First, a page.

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Nonprofit Recordkeeping Part 2

Records Management Assets & Liabilities Assets are the property, such as investments, buildings and furniture an organization owns and uses in its activities. Liabilities reflect the pecuniary obligations of the organization. A public charity must keep records to verify certain information about its assets and liabilities. Records should show: -when and how the asset was acquired -whether any debt was used to acquire the asset -documents that support mortgages, notes, loans, or other forms of debt -purchase price -cost of any improvements -deductions taken for depreciation, if any -deductions taken for casualty losses, if any, such as losses resulting from fires or storms -how the asset was used -when and...

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Is IRS Speaking Latin When It says, “UBI”?

Ubi means where in Latin, but when the IRS speaks UBI, it means Unrelated Business Income. What is UBI, and why might a nonprofit need to know about UBI? UBI is income from a regularly-carried-on trade or business that is not substantially related to the organization’s exempt purpose. To generate UBI, the activity must be: 1.          A trade or business, 2.          Regularly carried on, and 3.          Not substantially related to the organization’s exempt purpose. These three requirements form the three facets of the UBI test. To be considered a source of unrelated business taxable income, an activity must conform to each of the three facets. Trade or business...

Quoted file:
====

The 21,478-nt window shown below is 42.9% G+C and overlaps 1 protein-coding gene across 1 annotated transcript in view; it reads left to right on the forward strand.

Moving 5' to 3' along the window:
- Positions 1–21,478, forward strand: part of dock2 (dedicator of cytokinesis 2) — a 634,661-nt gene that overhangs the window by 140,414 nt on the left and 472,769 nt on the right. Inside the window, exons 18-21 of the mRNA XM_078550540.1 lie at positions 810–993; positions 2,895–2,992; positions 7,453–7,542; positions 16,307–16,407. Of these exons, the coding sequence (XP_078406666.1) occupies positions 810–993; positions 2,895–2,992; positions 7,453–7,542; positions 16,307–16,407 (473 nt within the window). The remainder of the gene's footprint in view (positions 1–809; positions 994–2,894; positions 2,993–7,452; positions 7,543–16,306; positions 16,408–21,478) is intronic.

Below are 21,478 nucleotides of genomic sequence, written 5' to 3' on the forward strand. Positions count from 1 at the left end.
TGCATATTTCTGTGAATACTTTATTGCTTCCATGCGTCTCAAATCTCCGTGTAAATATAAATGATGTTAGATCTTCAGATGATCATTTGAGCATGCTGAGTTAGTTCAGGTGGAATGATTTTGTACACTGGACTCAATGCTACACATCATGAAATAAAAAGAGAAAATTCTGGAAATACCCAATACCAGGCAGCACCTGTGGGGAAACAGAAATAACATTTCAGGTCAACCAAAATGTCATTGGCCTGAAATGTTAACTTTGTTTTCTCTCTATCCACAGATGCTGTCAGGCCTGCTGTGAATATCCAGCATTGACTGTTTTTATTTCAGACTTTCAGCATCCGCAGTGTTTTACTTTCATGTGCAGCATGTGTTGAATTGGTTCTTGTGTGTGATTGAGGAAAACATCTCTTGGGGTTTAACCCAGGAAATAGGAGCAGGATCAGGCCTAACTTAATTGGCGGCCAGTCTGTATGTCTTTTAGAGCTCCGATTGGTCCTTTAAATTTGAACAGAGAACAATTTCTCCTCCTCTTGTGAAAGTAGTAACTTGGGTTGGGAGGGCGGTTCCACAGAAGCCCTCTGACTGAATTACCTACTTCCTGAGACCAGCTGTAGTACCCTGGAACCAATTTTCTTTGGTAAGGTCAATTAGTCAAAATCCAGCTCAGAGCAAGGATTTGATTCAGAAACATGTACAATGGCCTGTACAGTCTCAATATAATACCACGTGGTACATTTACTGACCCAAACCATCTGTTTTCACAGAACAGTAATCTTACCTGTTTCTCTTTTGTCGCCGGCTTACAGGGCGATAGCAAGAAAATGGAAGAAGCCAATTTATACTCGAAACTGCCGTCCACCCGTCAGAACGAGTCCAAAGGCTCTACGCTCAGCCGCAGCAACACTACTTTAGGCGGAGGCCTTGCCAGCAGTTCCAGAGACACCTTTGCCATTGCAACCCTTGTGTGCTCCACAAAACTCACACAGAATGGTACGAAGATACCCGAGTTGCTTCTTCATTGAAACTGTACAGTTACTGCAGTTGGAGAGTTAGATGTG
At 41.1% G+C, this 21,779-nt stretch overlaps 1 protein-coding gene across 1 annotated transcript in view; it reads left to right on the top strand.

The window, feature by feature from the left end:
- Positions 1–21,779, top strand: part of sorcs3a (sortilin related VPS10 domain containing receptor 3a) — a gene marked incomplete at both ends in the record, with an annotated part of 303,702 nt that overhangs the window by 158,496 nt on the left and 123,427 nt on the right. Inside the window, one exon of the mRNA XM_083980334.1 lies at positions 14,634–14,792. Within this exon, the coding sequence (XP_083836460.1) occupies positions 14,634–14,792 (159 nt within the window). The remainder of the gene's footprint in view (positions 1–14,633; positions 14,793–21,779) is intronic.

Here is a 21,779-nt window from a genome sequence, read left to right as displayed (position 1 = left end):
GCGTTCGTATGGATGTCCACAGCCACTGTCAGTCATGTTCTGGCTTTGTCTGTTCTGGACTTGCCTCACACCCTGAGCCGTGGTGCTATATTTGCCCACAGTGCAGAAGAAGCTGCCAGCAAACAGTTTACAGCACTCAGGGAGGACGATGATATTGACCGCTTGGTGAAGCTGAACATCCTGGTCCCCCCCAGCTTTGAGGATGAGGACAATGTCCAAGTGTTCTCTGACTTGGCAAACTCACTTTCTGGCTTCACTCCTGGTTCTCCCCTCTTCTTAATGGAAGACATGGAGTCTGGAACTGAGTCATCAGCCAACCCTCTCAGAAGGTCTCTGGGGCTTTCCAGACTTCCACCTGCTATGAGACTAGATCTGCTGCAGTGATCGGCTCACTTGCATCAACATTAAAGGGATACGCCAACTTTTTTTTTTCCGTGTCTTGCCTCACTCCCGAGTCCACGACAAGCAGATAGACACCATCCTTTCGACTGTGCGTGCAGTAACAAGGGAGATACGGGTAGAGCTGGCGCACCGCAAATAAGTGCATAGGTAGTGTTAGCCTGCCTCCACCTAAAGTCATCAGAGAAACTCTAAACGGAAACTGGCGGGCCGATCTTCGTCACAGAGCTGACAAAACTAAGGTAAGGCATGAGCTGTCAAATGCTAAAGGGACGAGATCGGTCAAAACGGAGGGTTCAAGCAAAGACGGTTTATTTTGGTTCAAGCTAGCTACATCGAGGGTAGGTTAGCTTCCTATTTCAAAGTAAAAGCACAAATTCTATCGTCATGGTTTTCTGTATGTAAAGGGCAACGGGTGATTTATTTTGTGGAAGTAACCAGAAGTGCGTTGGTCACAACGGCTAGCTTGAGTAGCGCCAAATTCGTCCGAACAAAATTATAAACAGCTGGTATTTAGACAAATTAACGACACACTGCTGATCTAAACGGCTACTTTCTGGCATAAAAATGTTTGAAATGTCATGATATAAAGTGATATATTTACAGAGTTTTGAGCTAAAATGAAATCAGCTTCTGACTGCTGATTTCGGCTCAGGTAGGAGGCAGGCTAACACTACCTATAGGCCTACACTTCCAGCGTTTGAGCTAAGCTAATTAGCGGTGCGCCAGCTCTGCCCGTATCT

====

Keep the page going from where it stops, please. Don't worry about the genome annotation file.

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The IRS Speaks More Latin: Non-Quid Pro Quo Donations

If you do not give a donor something in return for his or her contribution, this is a Non-Quid Pro Quo contribution. An example would be that John Ramirez gives your nonprofit organization a $100 contribution, and you give him nothing of value in return. This is a Non-Quid Pro Quo contribution. The Non-Quid Pro Quo contribution is the more typical contribution for most organizations. If you do give something of value in return, you will want to read our article here. It is important to note that a donor cannot claim a tax deduction for any contribution unless he or she...

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The IRS Speaks Latin: Quid Pro Quo Disclosures

Quid pro quo is Latin. It means “something for something.” A contribution made by a donor in exchange for goods or services is a quid pro quo contribution. If you get a donation greater than $75, and give the donor something in return, you must disclose the value of that something to the donor. If under $75, it can look something like this. Quid Pro Quo Example In your organization’s annual fundraiser, you ask a donor to give $100. In return, you give the donor a concert ticket that has a fair market value of $40. Donors can only claim a deduction for the amount...

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Must I Disclose Nonprofit Information to a Complete Stranger?

Should an organization disclose nonprofit information? "A complete stranger asked me for a copy of my organization’s annual return. She said if I don’t give her a copy right away, she’ll complain to the IRS and I’ll get a fine. Is she right? What do I do?" We get this kind of a call from time to time. Sometimes it comes from the other side. "Can I force them to show me what they are doing? I think they are not doing things right? Isn't there some way to find out what they are doing?" Sometimes it even comes from a director...